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Campbell v. United States

July 25, 1944

CAMPBELL
v.
UNITED STATES; NEWBOLD V. SAME.



Appeal from the District Court of the United States for the Eastern District of Pennsylvania; William H. Kirkpatrick, Judge.

Author: Maris

Before MARIS, JONES and GOODRICH, Circuit Judges.

MARIS, Circuit Judge.

The pending appeals, which were argued together, present the same legal question, namely, whether the undistributed earnings of two predecessor corporations (accumulated after February 28, 1913, and not distributed up to the time of a successor company's acquisition of the predecessors' businesses and assets as a result of a taxfree reorganization) may be included in determining whether cash distributions made by the successor company in later years to its stockholders were taxable in full as dividends paid out of its earnings and profits within the meaning of Sec. 115(a) of the Revenue Acts of 1932 and 1934, 26 U.S.C.A. Int. Rev. Acts, pages 520, 703, the successor company's net earnings from the time of its incorporation being insufficient to provide for the distributions in question.

The facts which, as stipulated, were found by the court below disclose the following situation.

Sharp & Dohme, Inc. (hereinafter referred to as the New Company) was incorporated in July 1929 with an authorized capital stock consisting of preferred and common shares. On August 6, 1929, pursuant to a contract of June 28, 1929, between bankers and the stockholders of a previously existing corporation of the same name (hereinafter referred to as the Old Company), the New Company acquired the business and assets of the Old Company, subject to its liabilities, in exchange for a certain amount of cash and a portion of the preferred and common shares of the New Company's capital stock. In accordance with the contract the preferred shares given in exchange were issued directly to the stockholders of the Old Company and the common shares and cash were issued to the Old Company and by it distributed pro rata to its stockholders. To obtain the cash necessary for the purpose, the New Company sold to the bankers a portion of its remaining common shares and, through the bankers, sold to clients of the latter, a portion of the remaining preferred shares.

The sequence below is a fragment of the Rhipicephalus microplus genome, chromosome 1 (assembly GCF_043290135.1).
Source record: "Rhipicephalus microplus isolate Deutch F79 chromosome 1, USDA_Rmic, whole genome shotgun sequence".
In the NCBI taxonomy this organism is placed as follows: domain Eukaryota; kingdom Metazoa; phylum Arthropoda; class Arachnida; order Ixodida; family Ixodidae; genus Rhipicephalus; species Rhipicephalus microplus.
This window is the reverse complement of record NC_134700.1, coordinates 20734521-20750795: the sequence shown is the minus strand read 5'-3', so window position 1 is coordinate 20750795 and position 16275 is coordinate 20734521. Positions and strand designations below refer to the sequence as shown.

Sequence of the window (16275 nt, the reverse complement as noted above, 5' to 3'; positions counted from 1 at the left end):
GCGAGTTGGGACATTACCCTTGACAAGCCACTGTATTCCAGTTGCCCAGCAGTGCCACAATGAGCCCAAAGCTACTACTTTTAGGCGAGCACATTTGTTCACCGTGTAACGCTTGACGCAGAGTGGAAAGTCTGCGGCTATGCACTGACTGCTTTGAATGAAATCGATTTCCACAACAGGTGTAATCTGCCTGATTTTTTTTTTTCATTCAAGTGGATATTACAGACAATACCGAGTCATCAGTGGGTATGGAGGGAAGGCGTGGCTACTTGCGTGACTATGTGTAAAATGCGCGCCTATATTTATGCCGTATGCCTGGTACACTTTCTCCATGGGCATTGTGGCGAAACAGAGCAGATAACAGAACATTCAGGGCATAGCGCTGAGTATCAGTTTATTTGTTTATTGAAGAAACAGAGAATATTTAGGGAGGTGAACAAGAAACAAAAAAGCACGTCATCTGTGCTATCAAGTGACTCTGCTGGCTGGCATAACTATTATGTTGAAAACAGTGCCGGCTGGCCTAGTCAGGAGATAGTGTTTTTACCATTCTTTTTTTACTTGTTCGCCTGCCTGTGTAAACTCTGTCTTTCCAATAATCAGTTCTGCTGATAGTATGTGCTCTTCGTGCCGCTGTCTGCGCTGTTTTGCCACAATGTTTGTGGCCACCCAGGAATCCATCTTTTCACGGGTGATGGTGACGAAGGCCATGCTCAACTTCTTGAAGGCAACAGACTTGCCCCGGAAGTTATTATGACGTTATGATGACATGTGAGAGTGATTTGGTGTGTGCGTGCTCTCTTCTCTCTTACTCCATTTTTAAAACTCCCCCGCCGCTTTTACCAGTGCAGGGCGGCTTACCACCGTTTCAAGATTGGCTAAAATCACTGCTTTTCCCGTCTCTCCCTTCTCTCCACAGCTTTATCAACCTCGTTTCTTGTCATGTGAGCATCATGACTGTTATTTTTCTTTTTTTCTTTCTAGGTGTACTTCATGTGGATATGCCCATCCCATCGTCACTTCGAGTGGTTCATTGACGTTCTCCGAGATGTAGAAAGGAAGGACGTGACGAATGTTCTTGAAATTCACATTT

When the contract plan had been fully carried out, the stockholders of the Old Company were in possession of the agreed upon cash distribution and 46% of the common and 37% of the preferred capital stock of the New Company then outstanding and the latter was in possession of the entire business and assets of the Old Company. Although the transaction qualified as a reorganization under Sec. 112(i)(1)(A) of the Revenue Act of 1928, 26 U.S.C.A. Int. Rev. Acts, page 379, for the purpose of determining that no gain or loss was to be recognized from the Old Company's transfer of its assets and the exchange of securities, the stockholders of the Old Company were taxable by virtue of Sec. 112(c) to the extent of the gain realized on account of the cash received by them in the exchange. See Starr v. Commissioner, 4 Cir., 1936, 82 F.2d 964, 966, certiorari denied 298 U.S. 680, 56 S. Ct. 948, 80 L. Ed. 1401.